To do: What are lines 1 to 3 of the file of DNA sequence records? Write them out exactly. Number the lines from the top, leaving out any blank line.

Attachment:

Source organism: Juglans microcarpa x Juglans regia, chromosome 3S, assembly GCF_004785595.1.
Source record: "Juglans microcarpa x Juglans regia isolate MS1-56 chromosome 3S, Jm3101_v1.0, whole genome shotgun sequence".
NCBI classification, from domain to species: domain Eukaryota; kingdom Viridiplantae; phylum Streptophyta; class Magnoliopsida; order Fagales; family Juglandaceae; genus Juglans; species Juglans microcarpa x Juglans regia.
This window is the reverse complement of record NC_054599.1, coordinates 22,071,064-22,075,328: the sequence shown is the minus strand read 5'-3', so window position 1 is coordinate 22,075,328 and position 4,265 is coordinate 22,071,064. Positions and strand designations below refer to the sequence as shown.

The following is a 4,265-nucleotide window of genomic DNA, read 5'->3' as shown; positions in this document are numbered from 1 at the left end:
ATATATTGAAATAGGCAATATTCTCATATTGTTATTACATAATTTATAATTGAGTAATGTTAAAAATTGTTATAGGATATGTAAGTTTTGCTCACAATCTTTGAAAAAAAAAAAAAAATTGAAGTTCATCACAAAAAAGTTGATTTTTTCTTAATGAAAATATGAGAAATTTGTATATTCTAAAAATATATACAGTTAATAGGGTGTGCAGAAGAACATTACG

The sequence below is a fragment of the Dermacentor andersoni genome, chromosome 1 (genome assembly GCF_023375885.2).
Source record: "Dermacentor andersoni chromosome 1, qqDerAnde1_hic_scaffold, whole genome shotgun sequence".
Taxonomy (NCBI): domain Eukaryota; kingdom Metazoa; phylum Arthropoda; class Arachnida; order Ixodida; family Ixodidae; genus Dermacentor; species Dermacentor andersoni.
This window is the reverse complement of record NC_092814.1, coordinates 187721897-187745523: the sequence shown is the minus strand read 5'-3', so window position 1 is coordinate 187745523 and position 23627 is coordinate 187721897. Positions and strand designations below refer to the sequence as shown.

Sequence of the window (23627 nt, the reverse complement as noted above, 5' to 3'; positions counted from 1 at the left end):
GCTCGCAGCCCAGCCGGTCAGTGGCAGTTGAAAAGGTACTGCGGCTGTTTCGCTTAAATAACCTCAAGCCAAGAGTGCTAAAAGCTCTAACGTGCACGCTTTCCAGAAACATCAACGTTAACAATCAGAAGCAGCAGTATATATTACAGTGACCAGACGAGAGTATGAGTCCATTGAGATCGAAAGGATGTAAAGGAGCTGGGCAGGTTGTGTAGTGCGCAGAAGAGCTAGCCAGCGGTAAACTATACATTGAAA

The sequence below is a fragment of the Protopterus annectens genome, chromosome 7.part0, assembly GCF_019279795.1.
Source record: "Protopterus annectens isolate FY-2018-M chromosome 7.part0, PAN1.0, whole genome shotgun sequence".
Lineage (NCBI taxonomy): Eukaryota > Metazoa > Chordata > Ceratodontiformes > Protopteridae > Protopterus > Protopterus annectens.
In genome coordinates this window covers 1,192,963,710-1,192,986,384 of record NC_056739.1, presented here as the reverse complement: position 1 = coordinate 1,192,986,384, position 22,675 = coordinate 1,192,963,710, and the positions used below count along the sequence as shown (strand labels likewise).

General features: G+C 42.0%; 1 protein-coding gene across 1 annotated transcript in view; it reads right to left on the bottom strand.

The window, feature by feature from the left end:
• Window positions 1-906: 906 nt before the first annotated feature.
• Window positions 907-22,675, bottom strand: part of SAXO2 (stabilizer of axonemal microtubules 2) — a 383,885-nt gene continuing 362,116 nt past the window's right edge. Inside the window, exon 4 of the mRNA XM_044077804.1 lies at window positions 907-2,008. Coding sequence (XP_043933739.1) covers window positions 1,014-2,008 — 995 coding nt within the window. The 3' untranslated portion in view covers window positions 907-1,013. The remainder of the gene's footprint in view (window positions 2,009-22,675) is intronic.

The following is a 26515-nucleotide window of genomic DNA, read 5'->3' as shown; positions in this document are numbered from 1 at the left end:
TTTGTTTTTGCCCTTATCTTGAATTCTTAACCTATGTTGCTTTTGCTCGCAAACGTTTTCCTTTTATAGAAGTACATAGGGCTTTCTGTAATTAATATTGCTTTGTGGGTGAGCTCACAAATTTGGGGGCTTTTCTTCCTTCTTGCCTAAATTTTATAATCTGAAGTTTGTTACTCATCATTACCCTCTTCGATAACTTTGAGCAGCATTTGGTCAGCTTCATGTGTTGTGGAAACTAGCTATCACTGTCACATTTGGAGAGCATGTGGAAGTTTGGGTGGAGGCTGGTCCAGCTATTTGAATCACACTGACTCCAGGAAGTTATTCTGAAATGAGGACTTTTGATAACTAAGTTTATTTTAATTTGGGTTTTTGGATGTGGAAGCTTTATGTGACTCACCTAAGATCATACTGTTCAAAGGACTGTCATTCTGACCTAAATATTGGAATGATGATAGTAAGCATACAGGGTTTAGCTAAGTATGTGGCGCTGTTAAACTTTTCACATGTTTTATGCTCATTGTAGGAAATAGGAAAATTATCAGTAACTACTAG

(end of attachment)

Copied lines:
Source organism: Juglans microcarpa x Juglans regia, chromosome 3S, assembly GCF_004785595.1.
Source record: "Juglans microcarpa x Juglans regia isolate MS1-56 chromosome 3S, Jm3101_v1.0, whole genome shotgun sequence".
NCBI classification, from domain to species: domain Eukaryota; kingdom Viridiplantae; phylum Streptophyta; class Magnoliopsida; order Fagales; family Juglandaceae; genus Juglans; species Juglans microcarpa x Juglans regia.